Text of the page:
I know it’s not Friday, but I’m excited to introduce you to Jan. She’s a golden retriever in the BC & Alberta Guide Dog Program. I’ll be training her for the next 14 to 18 months. Kristina thinks she’s doing the training but it’s really me.
As you can see, I’m taking good care of her.
I miss Kinta, our last guide dog in puppy training. She’s moved on to advanced training and is doing well.
Living with a guide dog in training has certain benefits.
I have a cuddle partner. Kinta has lots of play time with me, and sometimes we get a little tired out. So what do we do?
We chill on Kristina’s cushions that she’s trying to dry out. It’s not our fault she left it in the rain and then put it on the floor.
After getting kicked off the cushion, we snuggle on the rug.
And when that got boring, we move to the dog bed where I like to chew on Kinta’s leg.
Some days are just fun.
Life as a guide dog trainer is exhausting. Kinta is just over a year old and has a ton of energy.
The first thing I had Kristina teach Kinta was to only play with me when I feel like it. I’m 10, you know. When Kinta gets too rambunctious, Kristina tells her to leave it, and magically she leaves me alone.
If I’m by myself with Kinta, I get up on the middle of the bed where she can’t reach me. She’s not allowed on the bed, so it’s a great hiding place for me.
Today, I spent my morning teaching Kinta how to heel without pulling on the leash. I’m an expert 🙂 At least in my mind.
Having a new pal in the house is awesome!
I’m a volunteer! Meet Kinta. She’s a guide dog in training. Kristina brought her into our home.
“Who is the dog?” I bark. I sniff her, give her a friendly shoulder bump, and then snuggle into Kristina. Sometimes, Kristina dog sits other dogs, but I know something is up. This one came with her own bed, a BIG bag of dog food, and a box of toys.
“You’re job is to teach Kinta to be calm around other dogs, behave in stores, and relax at home.”
I wag my tail. “I can do that,” I bark.
This is me showing Kinta how to relax when Kristina is in the pet aisle at Canadian Tire. This is very important if we want Kristina to buy us a new toy.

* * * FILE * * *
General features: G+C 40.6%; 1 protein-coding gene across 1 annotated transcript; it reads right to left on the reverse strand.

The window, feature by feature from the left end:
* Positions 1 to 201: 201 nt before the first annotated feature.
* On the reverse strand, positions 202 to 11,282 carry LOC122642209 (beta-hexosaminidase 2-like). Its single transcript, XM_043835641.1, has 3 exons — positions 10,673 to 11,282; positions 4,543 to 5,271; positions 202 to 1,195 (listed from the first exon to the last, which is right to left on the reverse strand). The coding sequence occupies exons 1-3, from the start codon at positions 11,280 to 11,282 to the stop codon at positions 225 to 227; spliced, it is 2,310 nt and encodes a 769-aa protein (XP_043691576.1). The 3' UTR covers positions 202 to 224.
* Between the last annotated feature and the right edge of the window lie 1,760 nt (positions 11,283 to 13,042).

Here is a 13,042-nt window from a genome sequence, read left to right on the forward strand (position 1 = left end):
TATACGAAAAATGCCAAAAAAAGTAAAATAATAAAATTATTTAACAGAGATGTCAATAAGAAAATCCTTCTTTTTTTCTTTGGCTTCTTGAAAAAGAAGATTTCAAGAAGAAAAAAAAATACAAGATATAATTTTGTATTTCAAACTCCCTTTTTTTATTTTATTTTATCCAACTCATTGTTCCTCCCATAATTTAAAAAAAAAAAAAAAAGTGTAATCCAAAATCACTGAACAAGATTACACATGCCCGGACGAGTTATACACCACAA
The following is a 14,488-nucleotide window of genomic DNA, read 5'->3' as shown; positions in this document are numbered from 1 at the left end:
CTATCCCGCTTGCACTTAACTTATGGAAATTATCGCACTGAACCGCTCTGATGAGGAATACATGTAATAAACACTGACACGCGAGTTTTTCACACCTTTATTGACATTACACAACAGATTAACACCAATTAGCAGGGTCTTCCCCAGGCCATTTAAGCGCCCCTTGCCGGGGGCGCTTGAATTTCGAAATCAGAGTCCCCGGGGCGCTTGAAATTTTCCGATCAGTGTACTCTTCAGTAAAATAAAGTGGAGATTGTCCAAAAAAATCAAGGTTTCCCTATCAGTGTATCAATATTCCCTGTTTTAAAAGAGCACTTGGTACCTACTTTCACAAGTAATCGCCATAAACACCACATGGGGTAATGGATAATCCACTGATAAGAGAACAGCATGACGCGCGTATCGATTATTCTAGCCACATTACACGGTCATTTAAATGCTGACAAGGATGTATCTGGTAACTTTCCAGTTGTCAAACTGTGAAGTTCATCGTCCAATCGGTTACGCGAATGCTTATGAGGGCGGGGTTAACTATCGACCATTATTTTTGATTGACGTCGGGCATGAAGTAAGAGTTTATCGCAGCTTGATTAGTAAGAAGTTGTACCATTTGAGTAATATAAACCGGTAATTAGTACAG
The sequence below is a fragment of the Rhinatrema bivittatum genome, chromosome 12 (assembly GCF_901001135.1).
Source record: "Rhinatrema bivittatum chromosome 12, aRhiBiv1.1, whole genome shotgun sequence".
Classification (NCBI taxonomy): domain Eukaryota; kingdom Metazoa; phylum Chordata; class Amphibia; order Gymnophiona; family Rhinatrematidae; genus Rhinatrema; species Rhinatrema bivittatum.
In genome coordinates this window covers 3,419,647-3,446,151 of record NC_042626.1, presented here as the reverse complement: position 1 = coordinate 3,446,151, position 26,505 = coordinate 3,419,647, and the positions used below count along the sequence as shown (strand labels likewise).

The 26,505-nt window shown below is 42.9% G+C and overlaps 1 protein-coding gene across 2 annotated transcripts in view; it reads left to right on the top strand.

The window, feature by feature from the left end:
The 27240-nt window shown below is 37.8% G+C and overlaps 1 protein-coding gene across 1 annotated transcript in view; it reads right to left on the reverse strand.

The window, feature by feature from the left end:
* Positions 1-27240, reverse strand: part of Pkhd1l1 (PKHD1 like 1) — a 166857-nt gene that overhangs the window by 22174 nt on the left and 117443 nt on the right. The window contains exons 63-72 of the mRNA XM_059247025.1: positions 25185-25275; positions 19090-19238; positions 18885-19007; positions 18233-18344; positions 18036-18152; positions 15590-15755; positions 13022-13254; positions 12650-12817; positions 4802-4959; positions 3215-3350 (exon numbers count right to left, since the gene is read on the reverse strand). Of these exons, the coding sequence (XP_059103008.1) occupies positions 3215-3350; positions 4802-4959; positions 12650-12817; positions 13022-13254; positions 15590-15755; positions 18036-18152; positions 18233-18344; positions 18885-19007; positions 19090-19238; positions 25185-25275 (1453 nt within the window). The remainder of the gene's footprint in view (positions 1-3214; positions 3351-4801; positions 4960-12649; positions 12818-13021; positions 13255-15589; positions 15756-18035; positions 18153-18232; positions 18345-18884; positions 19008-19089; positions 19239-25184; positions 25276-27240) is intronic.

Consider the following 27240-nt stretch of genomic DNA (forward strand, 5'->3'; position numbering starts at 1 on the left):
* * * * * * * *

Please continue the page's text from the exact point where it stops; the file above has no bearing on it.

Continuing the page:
Kinta and I walk side-by-side on a leash. She’s learning her leash manners, and I’ve taught her not to pull. I cheer her on every time she gets it right.
I’m a little jealous. But here’s the deal. I get to sleep on the couch and in the bed. Kinta doesn’t. That’s my special place where I get Kristina all to myself.
My life is about to change. My humans are thinking about becoming puppy raisers for BC & Alberta Guide dogs. At first, I thought this was all talk, but then I noticed Kristina going out in the afternoon to puppy training classes – just to watch, she said.
She’d come home all excited and talk about the dogs in the class. That’s when I got suspicious. She doesn’t have a puppy, and I’m fully trained – you all know how well behaved I am, so why go to classes?
I bark my displeasure.
She scratches my head and says, “Don’t worry. You’re my favorite. If we bring a puppy home, it’s temporary. Just for 18 months or so.”
The next step in getting a puppy is a home visit from the BC & Alberta Guide Dogs supervisor.
A supervisor arrives with a dog named Canuck. Canuck is a service dog in training. The first insult happens–I have to wait outside while Canuck explores my house.
I’m a little miffed and I cry, well whine really.
Kristina explains that Canuck is working, and he’s not allowed to play with me while he’s on-leash. She knows I’m very friendly and play with every dog who walks into our home. But still, I’m left peering through the window, looking as sad as possible.
After an endless stretch of time, the humans let Canuck into the backyard. We’re both off leash and get to play. I like this part. Canuck is gentle, and we get along right away.
What do you think? Should I allow Kristina to become a puppy trainer, or should I keep her to myself?